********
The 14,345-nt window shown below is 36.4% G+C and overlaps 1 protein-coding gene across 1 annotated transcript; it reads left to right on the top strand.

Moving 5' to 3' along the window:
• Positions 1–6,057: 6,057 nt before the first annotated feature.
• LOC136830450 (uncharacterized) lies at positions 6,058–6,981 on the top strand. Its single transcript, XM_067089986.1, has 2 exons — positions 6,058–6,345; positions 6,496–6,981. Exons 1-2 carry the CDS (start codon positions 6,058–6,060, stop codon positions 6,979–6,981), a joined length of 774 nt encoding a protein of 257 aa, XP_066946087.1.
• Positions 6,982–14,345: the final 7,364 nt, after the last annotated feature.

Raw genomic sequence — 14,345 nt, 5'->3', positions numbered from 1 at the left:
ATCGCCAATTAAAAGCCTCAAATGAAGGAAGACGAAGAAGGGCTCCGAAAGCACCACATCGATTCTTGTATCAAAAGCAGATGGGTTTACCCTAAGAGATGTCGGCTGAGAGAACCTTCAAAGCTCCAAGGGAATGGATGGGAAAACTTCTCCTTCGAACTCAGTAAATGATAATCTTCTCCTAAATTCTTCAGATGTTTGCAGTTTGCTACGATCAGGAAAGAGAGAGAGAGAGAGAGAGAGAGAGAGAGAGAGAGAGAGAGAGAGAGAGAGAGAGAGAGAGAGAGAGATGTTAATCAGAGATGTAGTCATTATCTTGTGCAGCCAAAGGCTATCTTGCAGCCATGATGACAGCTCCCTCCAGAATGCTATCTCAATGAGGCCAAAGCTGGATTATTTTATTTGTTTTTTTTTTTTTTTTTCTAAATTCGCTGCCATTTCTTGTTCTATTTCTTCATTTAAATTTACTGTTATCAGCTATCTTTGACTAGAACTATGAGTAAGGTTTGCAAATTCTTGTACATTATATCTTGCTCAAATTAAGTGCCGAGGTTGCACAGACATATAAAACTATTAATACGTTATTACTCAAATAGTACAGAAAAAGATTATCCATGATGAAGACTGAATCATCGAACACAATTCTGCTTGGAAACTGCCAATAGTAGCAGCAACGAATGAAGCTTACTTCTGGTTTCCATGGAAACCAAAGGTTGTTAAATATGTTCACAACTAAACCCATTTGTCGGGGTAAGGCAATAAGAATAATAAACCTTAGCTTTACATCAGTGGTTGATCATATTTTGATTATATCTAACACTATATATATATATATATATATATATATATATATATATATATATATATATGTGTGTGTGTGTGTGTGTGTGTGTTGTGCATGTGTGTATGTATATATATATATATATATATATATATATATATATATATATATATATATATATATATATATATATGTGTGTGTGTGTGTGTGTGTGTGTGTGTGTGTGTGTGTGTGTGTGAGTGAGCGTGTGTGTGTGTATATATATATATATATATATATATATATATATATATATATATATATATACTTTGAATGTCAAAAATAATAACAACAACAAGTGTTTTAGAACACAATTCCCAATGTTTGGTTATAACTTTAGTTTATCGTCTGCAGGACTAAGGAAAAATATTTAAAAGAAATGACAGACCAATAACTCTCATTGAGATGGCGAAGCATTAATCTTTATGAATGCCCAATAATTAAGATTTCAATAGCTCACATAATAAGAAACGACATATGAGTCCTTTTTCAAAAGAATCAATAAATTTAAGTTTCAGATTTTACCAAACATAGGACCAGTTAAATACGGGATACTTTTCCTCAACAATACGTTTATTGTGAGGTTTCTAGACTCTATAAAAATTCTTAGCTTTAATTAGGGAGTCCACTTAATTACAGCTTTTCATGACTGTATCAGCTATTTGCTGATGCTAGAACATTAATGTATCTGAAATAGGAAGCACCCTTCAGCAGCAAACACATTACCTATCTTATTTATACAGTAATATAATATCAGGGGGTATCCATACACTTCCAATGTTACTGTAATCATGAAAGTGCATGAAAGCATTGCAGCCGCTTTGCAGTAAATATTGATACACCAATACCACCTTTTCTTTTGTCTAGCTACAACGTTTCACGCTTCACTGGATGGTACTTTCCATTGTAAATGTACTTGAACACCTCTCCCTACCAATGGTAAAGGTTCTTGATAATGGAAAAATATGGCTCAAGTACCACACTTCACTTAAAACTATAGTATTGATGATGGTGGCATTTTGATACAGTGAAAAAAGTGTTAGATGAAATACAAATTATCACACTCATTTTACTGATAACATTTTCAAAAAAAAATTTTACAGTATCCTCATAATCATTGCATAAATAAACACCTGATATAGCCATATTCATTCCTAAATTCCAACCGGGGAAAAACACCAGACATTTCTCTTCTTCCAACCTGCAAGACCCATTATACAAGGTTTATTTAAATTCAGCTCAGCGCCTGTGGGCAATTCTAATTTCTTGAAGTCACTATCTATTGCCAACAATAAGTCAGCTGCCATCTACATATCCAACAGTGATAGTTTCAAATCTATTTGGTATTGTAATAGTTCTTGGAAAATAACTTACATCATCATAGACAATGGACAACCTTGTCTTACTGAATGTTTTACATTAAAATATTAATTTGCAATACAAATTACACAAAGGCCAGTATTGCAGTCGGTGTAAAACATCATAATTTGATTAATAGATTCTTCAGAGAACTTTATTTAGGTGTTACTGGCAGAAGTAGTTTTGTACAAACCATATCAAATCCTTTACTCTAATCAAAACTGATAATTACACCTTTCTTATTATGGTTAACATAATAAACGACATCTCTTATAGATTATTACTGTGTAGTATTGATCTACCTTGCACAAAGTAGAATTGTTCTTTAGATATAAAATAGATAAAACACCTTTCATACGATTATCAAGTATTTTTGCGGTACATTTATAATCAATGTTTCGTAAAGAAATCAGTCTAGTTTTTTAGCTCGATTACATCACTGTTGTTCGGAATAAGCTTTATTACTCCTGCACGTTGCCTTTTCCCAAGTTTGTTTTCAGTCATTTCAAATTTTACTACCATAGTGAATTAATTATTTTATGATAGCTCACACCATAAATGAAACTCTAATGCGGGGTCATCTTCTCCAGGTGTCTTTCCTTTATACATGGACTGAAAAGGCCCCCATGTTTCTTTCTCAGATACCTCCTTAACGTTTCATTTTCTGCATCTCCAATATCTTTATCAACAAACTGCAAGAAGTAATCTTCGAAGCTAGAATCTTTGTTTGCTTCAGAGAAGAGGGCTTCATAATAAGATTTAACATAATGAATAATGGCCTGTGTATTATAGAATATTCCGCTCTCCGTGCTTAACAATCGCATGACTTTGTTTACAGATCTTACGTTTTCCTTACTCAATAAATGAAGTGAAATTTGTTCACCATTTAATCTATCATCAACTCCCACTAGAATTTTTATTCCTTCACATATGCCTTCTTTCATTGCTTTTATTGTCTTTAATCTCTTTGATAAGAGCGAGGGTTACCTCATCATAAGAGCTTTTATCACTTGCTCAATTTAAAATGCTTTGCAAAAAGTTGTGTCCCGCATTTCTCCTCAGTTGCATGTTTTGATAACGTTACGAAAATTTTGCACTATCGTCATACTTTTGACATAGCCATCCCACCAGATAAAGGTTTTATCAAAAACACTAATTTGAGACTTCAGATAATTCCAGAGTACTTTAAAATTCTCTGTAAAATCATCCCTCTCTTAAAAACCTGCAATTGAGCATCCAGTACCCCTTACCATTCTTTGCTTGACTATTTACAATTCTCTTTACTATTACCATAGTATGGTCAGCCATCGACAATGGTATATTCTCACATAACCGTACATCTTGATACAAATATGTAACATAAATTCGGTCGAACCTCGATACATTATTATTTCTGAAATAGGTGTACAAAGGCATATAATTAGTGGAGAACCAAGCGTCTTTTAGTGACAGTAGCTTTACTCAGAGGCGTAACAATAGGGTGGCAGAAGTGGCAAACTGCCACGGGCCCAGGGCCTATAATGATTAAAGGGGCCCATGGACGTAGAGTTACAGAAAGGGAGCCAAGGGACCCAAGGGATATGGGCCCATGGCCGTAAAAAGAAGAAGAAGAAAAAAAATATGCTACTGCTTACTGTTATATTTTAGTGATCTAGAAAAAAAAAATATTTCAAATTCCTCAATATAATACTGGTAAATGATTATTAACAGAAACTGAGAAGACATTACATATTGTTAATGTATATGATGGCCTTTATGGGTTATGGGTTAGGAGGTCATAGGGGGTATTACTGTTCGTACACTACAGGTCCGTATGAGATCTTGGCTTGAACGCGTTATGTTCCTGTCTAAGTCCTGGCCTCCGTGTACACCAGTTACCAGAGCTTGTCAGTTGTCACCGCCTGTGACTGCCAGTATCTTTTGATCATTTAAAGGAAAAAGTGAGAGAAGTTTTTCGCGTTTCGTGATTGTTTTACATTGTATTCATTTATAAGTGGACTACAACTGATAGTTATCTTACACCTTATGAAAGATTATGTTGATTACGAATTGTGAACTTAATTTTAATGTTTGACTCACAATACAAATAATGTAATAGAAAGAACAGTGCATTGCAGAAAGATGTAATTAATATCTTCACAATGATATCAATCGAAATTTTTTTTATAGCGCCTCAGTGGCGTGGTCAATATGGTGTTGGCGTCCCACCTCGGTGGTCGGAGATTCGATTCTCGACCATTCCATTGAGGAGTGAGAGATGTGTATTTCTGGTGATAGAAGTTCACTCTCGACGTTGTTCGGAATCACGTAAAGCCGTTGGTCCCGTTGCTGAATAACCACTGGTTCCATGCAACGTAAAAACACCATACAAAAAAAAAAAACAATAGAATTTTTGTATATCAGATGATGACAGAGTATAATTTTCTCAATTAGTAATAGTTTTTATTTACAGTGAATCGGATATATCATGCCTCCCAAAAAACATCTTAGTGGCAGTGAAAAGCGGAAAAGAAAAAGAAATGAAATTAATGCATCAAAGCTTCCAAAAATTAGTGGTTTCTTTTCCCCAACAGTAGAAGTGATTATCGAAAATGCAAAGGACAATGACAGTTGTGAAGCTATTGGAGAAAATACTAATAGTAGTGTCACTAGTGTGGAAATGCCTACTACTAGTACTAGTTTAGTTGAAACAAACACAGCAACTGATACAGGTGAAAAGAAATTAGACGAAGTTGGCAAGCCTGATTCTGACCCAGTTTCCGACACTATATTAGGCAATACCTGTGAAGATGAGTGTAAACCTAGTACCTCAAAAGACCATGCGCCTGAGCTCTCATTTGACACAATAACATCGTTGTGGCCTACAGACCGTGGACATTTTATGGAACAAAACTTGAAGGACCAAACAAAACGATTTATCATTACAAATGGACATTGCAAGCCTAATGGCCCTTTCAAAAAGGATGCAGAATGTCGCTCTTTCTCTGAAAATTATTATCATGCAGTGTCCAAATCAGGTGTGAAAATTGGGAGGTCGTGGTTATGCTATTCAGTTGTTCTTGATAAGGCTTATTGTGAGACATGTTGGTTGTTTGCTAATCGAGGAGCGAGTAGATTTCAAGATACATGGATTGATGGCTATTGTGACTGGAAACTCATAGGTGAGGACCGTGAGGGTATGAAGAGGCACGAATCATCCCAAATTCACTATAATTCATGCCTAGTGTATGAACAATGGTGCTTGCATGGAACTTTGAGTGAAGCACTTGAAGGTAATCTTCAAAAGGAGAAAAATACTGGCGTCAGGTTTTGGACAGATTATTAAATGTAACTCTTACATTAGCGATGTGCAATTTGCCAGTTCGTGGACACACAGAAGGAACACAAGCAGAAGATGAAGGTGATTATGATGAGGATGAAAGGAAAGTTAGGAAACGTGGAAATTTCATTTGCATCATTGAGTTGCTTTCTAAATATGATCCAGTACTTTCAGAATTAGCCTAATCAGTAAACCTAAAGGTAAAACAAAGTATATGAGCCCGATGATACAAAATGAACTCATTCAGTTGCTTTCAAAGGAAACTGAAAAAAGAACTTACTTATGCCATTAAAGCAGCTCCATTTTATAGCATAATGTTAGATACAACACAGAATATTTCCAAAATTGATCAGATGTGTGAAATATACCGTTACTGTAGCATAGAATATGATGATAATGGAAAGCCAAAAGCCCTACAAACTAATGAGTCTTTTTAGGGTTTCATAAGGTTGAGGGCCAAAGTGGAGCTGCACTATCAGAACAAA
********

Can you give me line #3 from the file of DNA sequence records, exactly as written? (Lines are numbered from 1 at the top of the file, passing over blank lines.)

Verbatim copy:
• Positions 1–6,057: 6,057 nt before the first annotated feature.